Review: The Martian

18007564The Martian by Andy Weir

Genres: Science Fiction, Fiction
Maturity Level: 5
View on Goodreads
Rating: ⋆⋆⋆⋆


Six days ago, astronaut Mark Watney became one of the first people to walk on Mars. 

Now, he’s sure he’ll be the first person to die there.

After a dust storm nearly kills him and forces his crew to evacuate while thinking him dead, Mark finds himself stranded and completely alone with no way to even signal Earth that he’s alive — and even if he could get word out, his supplies would be gone long before a rescue could arrive. 

Chances are, though, he won’t have time to starve to death. The damaged machinery, unforgiving environment, or plain-old “human error” are much more likely to kill him first. 

But Mark isn’t ready to give up yet. Drawing on his ingenuity, his engineering skills — and a relentless, dogged refusal to quit — he steadfastly confronts one seemingly insurmountable obstacle after the next. Will his resourcefulness be enough to overcome the impossible odds against him?


Wow, what an exciting read!

I couldn’t put The Martian down. It kept me constantly wondering what would happen next, although by halfway through it got to be rather predictable when something bad was about to occur. Still, I was so looking forward to seeing what the bad thing would be! How grim.

I loved the realism of Mars exploration. Rather than going super Sci-Fi and terraforming the planet or setting up a colony, Weir settled for Apollo-like missions that were short-term and scientifically minded. You know, the way Mars missions will probably ACTUALLY be. He used technology that is slightly beyond us right now, but that seems like it might be reasonable for us to have in another ten or twenty years.

I also loved the characters, who were almost too realistic. Mark Watney’s sense of humor especially appealed to me, and I found myself literally laughing out loud at times. While there was a little too much swearing for my taste, it simply added to the sense of realism. You would probably swear a lot if you were stuck on Mars with no way home too. Or if it was your job to get a guy stuck on Mars home… Speaking of which, when the point of view started changing about a third of the way through the book, it took me completely by surprise. But it was flawlessly done and added immensely to the book.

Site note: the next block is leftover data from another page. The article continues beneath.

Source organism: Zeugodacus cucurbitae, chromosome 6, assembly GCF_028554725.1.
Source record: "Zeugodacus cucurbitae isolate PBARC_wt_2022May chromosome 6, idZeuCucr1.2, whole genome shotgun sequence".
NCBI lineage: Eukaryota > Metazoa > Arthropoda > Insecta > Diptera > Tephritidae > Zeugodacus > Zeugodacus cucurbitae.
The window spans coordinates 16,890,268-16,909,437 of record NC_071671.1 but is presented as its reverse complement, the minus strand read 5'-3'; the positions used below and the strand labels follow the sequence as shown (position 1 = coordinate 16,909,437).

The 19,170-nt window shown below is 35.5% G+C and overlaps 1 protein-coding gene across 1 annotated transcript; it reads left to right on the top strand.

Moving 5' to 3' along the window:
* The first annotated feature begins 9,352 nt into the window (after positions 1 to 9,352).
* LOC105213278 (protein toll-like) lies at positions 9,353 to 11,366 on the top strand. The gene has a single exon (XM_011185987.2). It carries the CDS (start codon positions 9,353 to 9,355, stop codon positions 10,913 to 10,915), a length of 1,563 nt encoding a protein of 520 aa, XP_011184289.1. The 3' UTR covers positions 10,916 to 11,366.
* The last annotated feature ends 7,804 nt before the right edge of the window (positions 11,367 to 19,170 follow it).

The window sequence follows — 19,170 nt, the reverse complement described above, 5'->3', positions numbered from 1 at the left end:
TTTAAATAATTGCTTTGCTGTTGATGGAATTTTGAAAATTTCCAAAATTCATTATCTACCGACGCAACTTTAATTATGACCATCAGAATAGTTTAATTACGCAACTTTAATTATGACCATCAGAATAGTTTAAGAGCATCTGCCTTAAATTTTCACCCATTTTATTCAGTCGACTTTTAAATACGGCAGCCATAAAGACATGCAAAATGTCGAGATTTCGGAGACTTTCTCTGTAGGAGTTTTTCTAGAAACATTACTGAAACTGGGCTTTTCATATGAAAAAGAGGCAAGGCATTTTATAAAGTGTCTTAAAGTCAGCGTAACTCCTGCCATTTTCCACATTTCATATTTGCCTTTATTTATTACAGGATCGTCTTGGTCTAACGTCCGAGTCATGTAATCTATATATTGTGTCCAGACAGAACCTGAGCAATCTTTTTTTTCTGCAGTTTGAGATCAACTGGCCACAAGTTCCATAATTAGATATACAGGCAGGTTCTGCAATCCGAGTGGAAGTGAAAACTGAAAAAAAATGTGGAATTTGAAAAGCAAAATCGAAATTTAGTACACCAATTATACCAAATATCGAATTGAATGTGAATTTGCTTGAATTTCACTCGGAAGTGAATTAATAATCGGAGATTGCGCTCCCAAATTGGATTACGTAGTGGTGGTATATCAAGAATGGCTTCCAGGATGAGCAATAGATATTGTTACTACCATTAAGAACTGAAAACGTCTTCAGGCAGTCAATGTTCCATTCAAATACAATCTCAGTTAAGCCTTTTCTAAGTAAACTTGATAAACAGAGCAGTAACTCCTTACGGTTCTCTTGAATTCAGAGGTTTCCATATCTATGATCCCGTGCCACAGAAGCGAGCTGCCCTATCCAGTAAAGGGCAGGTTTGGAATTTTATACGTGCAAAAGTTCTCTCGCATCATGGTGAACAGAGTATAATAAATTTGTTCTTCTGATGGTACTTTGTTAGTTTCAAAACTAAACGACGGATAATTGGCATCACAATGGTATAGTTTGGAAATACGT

I loved The Martian and have recommended it to several people. Now I just have to convince my husband to actually pick up a book… He would love this one.

Edit for 2017: My husband did listen to someone, though not me, and read this book. And he did love it. 5 stars from him.

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18 thoughts on “Review: The Martian

  1. “Mark Watney’s sense of humor especially appealed to me, and I found myself literally laughing out loud at times.” I think this, in addition to the fantastic writing and attainable leaps of belief required by the reader, is what really puts this book above others in the genre. Watney’s dry reactions and disdain for disco, as well as the other characterizations, are what carry the story that otherwise could have been very dry and difficult to read. I recommended it to my father who bought a copy to read, but has yet to do so, so I understand your frustration with your husband to a degree haha. Great review!

    Liked by 1 person

    • Thank you so much! I love how you phrased that, “attainable leaps of belief.” So often sci-fi asks you to understand or believe in something so far out there that you just can’t. While I’m definitely okay with that, I think believably makes a book so much more enjoyable for me. And, apparently, disdain for disco.

      Liked by 1 person

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